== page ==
Luce, a British-born Anglican missionary, became the most prominent missiologist in the Assemblies of God in its early decades. Luce’s writings demonstrate early evidence that AG Missions endeavored to build indigenous churches — an idea in direct contrast to most mainline missions efforts. Paul preached Christ, not culture, Luce affirmed. Missiology in the magazine throughout its history has continued to demonstrate this important distinctive focus, right up to the present day.

The pages of the magazine have never shied away from addressing controversial topics. In its early stages, the magazine had a role in the theological formation of the Movement, addressing the three most important doctrinal debates in the AG’s formative stages — initial evidence of the baptism in the Holy Spirit (tongues), the finished work of Calvary (sanctification), and anti-trinitarianism (Oneness or “Jesus Only”).

Other important doctrinal and cultural issues have been tackled openly since then — creationism, abortion, gay rights, and more. One can even peer back in time and glimpse firsthand information from some of the incidents that divided the Movement, as the stories were developing, such as E.N. Bell’s apology for being rebaptized in the name of Jesus alone.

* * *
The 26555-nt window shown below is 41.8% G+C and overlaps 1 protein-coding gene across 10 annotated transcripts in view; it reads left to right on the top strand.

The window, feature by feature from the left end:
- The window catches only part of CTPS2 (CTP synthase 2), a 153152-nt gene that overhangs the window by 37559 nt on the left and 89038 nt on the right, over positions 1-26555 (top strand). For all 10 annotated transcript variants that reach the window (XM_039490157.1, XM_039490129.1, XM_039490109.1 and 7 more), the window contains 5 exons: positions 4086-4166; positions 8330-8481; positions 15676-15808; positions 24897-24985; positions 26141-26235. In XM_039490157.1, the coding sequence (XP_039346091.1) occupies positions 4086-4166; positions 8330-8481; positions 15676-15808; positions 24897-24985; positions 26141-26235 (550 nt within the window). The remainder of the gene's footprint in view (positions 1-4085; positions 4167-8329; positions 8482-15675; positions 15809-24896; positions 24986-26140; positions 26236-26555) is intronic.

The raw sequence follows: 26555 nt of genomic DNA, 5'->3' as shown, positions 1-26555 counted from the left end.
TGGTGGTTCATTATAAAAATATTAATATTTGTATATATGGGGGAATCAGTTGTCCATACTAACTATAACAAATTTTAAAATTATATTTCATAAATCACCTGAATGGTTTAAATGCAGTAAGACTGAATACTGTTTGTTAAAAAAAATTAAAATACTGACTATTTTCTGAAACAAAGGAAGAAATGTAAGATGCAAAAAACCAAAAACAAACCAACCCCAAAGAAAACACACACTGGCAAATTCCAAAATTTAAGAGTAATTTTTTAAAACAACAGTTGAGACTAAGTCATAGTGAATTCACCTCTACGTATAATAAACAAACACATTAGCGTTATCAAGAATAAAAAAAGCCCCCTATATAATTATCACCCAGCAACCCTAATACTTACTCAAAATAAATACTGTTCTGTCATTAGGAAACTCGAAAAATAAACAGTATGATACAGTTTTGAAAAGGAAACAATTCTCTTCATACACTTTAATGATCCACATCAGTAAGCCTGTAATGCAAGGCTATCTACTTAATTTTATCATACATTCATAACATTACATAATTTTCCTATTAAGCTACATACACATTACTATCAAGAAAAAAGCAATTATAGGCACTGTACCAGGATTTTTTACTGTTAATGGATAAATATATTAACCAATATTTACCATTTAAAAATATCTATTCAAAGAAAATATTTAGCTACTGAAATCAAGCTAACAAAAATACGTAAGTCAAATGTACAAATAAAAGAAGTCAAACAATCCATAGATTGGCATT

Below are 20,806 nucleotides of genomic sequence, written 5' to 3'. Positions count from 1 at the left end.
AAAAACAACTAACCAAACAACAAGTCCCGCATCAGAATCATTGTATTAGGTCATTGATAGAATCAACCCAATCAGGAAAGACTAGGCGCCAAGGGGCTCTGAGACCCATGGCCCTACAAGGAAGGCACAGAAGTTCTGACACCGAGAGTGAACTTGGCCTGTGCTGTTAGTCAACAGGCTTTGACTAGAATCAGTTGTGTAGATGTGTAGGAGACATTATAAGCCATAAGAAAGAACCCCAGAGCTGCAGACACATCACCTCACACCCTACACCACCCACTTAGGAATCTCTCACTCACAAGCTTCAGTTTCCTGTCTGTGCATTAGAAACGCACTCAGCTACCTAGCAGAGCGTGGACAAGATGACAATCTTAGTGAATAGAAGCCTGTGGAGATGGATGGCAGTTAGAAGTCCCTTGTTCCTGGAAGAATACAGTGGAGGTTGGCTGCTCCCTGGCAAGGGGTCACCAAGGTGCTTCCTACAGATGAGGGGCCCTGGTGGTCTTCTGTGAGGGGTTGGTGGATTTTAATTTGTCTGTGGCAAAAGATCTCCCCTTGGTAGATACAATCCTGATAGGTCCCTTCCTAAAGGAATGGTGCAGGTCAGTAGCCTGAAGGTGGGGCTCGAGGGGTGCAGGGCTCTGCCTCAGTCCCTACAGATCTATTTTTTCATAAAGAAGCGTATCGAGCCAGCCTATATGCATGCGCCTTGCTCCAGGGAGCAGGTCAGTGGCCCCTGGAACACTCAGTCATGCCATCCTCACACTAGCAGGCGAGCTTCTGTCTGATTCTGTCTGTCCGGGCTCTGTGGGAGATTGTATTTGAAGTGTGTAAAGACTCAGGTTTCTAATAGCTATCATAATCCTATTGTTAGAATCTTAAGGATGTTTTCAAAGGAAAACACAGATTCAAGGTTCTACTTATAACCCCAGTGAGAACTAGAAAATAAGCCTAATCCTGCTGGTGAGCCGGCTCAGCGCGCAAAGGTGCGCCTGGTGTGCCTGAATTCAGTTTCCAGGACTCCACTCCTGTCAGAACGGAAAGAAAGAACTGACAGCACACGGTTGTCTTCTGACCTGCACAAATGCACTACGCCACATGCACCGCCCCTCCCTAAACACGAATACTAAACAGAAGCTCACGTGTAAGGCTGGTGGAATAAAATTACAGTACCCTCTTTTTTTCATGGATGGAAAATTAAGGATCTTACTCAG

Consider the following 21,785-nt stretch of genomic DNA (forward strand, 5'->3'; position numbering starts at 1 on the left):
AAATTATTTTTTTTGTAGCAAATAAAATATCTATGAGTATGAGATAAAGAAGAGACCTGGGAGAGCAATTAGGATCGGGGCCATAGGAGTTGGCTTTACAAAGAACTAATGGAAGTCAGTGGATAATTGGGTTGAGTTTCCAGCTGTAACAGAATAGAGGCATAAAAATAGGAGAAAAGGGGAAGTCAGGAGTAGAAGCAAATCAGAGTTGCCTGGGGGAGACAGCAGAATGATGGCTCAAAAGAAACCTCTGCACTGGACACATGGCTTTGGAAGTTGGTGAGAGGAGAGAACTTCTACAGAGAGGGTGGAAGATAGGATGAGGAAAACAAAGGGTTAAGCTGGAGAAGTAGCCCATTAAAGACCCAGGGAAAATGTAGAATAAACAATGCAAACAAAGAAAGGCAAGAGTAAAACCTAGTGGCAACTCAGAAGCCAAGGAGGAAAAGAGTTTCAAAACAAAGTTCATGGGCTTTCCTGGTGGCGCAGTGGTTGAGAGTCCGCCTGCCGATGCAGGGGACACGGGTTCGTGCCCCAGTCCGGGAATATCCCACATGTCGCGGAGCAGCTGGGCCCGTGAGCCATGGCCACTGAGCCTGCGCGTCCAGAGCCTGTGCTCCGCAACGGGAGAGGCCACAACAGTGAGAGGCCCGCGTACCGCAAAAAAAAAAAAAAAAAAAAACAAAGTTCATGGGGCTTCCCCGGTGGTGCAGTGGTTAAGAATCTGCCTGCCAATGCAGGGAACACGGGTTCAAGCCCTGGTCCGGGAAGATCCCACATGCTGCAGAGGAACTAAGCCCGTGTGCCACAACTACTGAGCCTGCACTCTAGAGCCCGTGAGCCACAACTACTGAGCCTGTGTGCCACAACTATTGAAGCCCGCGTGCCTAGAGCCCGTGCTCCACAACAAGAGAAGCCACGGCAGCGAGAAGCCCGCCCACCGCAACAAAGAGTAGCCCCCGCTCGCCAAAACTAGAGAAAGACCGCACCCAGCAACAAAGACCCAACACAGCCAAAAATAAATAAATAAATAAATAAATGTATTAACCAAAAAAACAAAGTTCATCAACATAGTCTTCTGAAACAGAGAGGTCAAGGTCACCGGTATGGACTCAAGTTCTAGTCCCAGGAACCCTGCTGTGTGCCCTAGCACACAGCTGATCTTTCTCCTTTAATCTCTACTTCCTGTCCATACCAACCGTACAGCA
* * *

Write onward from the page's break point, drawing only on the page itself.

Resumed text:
One can even trace changes in the Movement’s stance on cultural issues. For example, the pacifist position became patriotic support of the military between the two World Wars.

Bell became the first to tackle controversial theological questions regularly in the magazine through “Questions and Answers.” A variety of leaders and theologians in other eras, such as E.S. Williams and Stanley M. Horton, continued this helpful feature throughout most of the century and into the next.

Looking Forward

The mission of the publication from the beginning has been “to propagate the gospel of Jesus Christ; to give proper emphasis to Pentecostal distinctives, including the baptism in the Holy Spirit and its desired effects in the lives of believers; and to strengthen the Fellowship.”

In doing this, the Pentecostal Evangel also emphasizes themes that reinforce the mission of the Assemblies of God:

“Our primary reason for being is to: 1. Evangelize the lost. ?2. Worship God. ?3. Disciple believers.?4. Show compassion.” (See, homepage.)

With the Lord’s help, the Evangel will continue to fulfill this function until His return. And it will continue to be published “not by [human] might nor by [human] power, but by [God’s] Spirit.”

KEN HORN has been the editor of the Pentecostal Evangel since 2008.

1. W.F. Carothers, “Grapes and Pomegranates,” The Weekly Evangel, Jan. 15, 1916, p. 9.

2. P.S. Jones, “A Unique Pentecostal Feature,” The Pentecostal Evangel, May 18, 1946, p. 1.